The latest federal budget aims to end problematic tax breaks
SCOTT SIMON, HOST:
A little good news now from the massive omnibus spending bill Congress passed in the lame duck session. There's legislation now to finally curtail something that sounds like a good idea - donating land to the government to maintain open spaces - but has ended up costing taxpayers a lot of money every year. Peter Elkind covers government and business for ProPublica and joins us now. Thanks so much for being with us.
PETER ELKIND: Good to be with you, Scott.
SIMON: Syndicated conservation easements - I know everybody knows what they are, but just remind us, if you could.
ELKIND: Conservation easements provide a very generous tax break, and it's an incentive to conserve valuable open land from development. And in return, it provides a very generous charitable tax deduction. So that was the concept behind conservation easement donations.
SIMON: What happened?
ELKIND: Over time, an industry sprung up, mostly starting in Georgia, that exploited the tax deduction and turned it into a profit-making venture - a very valuable profit-making venture. These promoters would buy up tracts of land that were sitting idle which really had very little in the way of real conservation value. And they would claim that if it was developed for maybe a luxury resort or a solar mine or gravel mine, that it was actually worth 10 or 20 times what they had just paid for it months earlier. And then they would attract rich investors by dangling offers of a big tax break with them, and they'd divide up the charitable deduction.
SIMON: What are some examples that stand out to you?
ELKIND: One is an abandoned golf course outside of Greenville, S.C. It had sat vacant for a decade. It was next to a trailer park. And finally, the owners cut the asking price to about 5 1/2 million. And they sold it in 2016 to syndicated easement promoters, who then attracted investors. They claimed this was the perfect site for single-family home development. And this land that they bought for around 5 1/2 million was suddenly worth 40 million - eight times what they paid for it. Bingo. Investors got $4 in deductions or so for every dollar they invested. They made a profit. The promoters made big fees.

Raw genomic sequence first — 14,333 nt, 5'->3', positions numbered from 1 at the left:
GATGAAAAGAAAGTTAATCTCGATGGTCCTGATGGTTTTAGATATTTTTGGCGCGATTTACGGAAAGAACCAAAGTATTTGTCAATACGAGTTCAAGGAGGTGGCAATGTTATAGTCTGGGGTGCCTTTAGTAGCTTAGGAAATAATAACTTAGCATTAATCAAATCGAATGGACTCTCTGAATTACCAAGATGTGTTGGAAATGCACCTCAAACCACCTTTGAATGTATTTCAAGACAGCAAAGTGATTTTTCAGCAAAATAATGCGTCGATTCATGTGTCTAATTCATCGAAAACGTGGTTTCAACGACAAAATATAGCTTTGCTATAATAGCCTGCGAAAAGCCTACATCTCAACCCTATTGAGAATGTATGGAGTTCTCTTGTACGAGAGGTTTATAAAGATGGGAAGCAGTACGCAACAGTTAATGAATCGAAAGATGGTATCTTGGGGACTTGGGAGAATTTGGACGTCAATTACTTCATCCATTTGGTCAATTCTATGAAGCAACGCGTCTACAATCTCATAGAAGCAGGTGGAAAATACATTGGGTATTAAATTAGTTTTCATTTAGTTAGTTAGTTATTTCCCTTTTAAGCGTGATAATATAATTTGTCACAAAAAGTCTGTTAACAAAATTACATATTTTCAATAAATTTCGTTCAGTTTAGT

And the key part for all this was appraisals, where an appraiser would come in and make this massively inflated assessment of what the value was based on a sort of hypothetical notion of a development of some kind that was very improbable. And it was sort of in plain sight. But it became a growing problem, as - you know, as sort of clever promoters - and these are financial advisers; these are lawyers; these are accountants - began pitching these deals, and the industry got bigger and bigger, and more of them took place. And very quickly, you know, by 2016 or so, the amount of deductions taken for syndicated deals, which are questionable, greatly exceeded the amount of deductions taken for traditional deals.
SIMON: And how will this new legislation affect what's going on?
ELKIND: Well, the new legislation - they basically say that it bars any tax deduction - any charitable deduction for contribution - that's more than 2 1/2 times the amount a partner invested. So that basically allows them to deduct what they put into the deal but not make a profit from it.
SIMON: Why did members of Congress catch this and not the IRS?
ELKIND: Basically, the syndicators and their investors defied the IRS. I mean, usually the IRS saying this is a scam shut something down. But there was so much money involved here that it didn't work. And these deals are so profitable that a lot of these partnerships routinely established special audit reserves to fight the IRS of as much as $1 million. So on the IRS level, the IRS was kind of outmanned, and the profits were - you know, the risk of being audited, the risk of losing an audit case - the investors and the promoters were betting it was worth taking the gamble. And ultimately, the IRS commissioner begged - in congressional testimony - begged Congress to help and do what the IRS was unable to do.
SIMON: Peter Elkind of ProPublica. Thanks so much for being with us.
ELKIND: Good to be with you. Thanks for having me. Transcript provided by NPR, Copyright NPR.